In recent years, public conversations about intimate-partner violence and gender-based violence have become more commonplace, but misinformation about abuse persists. Recent media focus on violent crimes against women, such as the murders of Gabby Petito or Sara Everard, have drawn attention to some of the most pervasive misconceptions about abuse.
Here are 5 myths about intimate partner and gender-based violence and some facts to help clarify the truth about these issues:
1. Abusers commit violent crimes because they have trouble expressing or controlling their anger
Abusers are often able to resolve conflict in nonviolent ways in many areas of their lives, such as at work, or when out in public. Abuse is about control, and abusers may choose violence or other forms of abuse because they want to maintain power over their chosen victim.
Violence is not a random act that occurs outside of the abuser’s control.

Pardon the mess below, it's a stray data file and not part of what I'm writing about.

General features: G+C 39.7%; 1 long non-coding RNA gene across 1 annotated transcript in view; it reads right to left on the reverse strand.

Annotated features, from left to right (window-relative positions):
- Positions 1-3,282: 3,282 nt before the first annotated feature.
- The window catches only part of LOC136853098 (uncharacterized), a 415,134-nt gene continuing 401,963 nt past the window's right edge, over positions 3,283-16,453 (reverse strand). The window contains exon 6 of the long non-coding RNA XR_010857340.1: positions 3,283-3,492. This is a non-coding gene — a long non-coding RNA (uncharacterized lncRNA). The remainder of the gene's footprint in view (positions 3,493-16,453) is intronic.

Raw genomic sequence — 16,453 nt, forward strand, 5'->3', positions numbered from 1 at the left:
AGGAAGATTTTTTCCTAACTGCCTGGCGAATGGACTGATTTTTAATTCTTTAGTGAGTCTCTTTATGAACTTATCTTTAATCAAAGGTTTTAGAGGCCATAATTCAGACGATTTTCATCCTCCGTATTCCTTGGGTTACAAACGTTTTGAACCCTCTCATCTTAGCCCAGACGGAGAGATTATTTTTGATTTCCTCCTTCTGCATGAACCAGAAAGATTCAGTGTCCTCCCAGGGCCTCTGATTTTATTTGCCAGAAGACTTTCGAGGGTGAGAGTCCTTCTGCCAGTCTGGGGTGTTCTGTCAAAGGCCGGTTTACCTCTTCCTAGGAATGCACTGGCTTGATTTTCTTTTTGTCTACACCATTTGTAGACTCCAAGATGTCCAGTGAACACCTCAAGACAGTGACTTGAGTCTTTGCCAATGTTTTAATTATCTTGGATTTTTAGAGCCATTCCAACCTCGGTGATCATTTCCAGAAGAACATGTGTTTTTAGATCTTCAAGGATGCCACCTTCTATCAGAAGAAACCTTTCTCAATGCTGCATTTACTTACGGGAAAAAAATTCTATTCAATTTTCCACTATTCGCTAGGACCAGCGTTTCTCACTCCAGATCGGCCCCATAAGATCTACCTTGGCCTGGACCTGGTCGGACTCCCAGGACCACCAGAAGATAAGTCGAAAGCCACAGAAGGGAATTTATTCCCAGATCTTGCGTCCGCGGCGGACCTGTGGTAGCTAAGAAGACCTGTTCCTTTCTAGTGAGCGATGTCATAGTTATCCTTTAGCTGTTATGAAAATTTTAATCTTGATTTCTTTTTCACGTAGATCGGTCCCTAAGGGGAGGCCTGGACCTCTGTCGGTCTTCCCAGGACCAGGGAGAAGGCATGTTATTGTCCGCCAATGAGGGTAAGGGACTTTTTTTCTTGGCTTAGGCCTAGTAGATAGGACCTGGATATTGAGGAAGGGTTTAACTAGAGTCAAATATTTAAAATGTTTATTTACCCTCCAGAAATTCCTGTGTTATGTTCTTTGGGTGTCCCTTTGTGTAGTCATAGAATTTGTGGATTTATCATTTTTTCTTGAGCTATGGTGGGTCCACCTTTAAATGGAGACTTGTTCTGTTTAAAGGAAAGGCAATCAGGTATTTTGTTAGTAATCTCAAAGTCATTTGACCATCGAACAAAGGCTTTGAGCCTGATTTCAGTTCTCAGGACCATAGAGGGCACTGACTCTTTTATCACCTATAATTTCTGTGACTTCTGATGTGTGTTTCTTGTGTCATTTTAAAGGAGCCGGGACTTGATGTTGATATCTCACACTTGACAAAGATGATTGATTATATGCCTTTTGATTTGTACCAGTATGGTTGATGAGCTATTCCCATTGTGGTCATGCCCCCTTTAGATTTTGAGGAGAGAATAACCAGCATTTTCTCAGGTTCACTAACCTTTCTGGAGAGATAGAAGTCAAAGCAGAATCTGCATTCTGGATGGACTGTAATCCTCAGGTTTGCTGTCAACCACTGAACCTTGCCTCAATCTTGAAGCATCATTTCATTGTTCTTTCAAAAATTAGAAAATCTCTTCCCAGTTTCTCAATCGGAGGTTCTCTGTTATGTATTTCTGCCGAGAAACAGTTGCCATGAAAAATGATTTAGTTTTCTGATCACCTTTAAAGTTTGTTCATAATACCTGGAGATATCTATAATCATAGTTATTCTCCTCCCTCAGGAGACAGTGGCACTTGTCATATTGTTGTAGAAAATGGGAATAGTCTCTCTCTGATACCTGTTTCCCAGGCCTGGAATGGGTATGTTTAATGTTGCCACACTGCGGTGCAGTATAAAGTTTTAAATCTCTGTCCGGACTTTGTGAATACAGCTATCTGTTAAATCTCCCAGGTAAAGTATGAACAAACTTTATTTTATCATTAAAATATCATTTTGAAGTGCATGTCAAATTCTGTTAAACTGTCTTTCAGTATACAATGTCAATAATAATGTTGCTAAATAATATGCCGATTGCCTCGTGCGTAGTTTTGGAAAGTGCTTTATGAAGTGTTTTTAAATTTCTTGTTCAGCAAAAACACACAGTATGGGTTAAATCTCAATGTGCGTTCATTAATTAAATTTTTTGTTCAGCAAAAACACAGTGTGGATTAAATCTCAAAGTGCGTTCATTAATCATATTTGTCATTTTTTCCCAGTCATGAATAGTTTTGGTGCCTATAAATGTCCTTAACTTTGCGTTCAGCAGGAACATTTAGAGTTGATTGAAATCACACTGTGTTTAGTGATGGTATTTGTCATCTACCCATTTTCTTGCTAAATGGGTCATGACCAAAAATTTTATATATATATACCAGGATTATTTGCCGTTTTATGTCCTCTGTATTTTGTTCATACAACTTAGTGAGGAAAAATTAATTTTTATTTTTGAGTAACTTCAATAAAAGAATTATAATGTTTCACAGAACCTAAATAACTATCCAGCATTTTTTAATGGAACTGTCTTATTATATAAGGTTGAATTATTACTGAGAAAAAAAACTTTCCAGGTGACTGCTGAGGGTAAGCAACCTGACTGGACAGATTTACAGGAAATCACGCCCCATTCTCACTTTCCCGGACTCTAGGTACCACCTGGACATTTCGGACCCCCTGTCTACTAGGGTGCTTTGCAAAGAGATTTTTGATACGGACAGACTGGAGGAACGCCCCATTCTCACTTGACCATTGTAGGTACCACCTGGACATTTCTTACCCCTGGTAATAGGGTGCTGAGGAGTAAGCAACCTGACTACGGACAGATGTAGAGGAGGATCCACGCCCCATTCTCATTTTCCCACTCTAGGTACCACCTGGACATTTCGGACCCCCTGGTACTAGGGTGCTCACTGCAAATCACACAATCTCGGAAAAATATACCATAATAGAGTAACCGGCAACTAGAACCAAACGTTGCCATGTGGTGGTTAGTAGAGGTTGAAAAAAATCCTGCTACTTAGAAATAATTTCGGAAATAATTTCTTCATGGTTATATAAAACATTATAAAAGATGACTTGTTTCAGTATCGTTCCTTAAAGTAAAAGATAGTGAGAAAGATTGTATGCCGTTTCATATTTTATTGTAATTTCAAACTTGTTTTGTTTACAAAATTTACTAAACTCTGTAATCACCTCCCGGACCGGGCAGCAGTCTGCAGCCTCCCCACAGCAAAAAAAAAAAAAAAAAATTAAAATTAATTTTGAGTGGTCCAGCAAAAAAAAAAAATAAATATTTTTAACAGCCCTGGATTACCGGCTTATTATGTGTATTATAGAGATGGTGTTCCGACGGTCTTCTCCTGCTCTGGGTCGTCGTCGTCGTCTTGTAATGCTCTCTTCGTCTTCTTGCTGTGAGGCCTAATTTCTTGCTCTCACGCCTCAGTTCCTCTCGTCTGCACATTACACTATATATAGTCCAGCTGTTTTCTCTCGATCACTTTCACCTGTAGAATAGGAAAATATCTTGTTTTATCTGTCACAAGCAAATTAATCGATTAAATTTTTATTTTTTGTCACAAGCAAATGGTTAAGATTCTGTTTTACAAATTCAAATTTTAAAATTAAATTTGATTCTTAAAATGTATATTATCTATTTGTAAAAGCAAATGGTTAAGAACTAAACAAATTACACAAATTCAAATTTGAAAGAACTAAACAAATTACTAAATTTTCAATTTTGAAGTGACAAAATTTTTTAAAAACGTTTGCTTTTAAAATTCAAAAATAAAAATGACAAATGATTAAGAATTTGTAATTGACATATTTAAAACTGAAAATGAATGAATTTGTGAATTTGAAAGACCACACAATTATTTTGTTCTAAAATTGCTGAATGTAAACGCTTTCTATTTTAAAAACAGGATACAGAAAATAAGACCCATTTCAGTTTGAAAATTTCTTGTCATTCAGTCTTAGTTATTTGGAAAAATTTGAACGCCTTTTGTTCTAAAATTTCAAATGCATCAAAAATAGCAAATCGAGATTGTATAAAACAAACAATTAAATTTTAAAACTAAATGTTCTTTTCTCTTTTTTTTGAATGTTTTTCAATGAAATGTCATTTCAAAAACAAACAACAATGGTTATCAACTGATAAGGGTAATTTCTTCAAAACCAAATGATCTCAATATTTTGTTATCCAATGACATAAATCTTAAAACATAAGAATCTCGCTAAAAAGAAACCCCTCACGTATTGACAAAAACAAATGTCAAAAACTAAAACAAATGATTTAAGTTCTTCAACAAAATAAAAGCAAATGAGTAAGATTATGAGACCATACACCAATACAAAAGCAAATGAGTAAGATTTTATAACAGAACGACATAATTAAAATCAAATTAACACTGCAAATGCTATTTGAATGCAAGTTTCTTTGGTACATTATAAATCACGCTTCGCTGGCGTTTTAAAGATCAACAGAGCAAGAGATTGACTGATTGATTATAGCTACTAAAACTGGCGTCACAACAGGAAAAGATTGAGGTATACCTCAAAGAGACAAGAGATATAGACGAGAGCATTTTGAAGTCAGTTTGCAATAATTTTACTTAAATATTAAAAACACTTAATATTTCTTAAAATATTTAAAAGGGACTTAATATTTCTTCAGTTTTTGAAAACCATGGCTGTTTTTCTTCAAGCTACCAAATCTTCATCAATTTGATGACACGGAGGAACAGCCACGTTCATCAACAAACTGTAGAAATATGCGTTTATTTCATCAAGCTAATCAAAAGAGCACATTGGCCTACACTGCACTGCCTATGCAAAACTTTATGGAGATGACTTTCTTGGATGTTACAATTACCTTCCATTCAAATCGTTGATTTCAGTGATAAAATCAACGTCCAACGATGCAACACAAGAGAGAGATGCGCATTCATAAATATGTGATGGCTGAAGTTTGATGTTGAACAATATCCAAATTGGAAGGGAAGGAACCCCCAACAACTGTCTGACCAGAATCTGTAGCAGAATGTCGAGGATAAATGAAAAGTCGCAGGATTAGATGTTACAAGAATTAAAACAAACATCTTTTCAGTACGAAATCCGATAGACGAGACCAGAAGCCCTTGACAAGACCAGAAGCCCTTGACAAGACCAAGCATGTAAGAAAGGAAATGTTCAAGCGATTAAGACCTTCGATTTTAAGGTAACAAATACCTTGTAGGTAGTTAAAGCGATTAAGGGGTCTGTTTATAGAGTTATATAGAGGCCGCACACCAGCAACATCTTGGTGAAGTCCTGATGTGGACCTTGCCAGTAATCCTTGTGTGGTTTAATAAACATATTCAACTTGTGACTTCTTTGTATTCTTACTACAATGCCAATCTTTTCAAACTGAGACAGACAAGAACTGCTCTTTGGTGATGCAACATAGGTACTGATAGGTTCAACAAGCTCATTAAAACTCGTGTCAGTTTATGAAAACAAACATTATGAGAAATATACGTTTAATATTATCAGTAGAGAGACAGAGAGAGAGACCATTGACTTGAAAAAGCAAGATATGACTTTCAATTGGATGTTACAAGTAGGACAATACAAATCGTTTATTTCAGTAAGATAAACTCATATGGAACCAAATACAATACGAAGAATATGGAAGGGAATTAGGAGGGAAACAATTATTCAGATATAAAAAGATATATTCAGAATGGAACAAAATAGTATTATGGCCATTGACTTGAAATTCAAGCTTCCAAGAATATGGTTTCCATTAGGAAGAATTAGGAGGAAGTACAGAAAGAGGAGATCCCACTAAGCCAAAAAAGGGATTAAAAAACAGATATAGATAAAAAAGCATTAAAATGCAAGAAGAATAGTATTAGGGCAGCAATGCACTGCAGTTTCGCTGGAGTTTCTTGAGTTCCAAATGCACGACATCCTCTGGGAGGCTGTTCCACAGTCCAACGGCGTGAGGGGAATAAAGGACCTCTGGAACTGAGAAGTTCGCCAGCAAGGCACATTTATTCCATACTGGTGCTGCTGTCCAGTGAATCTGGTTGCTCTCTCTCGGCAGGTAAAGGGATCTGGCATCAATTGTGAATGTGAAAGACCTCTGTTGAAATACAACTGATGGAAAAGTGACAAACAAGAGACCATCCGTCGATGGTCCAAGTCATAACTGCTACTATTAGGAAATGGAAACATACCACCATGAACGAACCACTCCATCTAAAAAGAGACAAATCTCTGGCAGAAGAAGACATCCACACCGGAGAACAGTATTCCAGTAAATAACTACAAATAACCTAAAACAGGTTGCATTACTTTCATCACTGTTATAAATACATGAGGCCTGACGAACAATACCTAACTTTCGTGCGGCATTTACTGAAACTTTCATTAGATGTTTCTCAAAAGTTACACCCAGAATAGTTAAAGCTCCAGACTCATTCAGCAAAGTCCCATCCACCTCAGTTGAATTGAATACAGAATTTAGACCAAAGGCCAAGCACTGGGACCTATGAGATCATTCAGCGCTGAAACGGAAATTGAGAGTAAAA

2. Gender-based violence and intimate partner violence tend to occur in families with lower socio-economic statuses and in racialized communities.
People of any age, ethnicity, financial status or educational background can be victims — or perpetrators — of abuse.
3. Abuse is caused by alcohol or drug use
While it’s true that excessive alcohol or drug consumption may worsen violence, they are not the cause of abuse. These are complicated and overlapping issues, but it is important to note that many abusers commit violence when they are entirely sober, and abusers are always
responsible for their actions, even when drugs or alcohol are present.
4. Abuse only occurs in heterosexual relationships
Abuse is about control within a relationship and can occur between partners of any gender. Abuse that occurs in relationships between two men is often dismissed as fighting between two equals, but abuse or violence in a relationship is never acceptable.
5. Abusers can be easily identified
Abusers may behave in an entirely different way when they are alone with their chosen victim than they do in public. Abusers may present very normally, and may even hold positions of status in their communities, which can make it harder for survivors to come forward and feel they will be believed.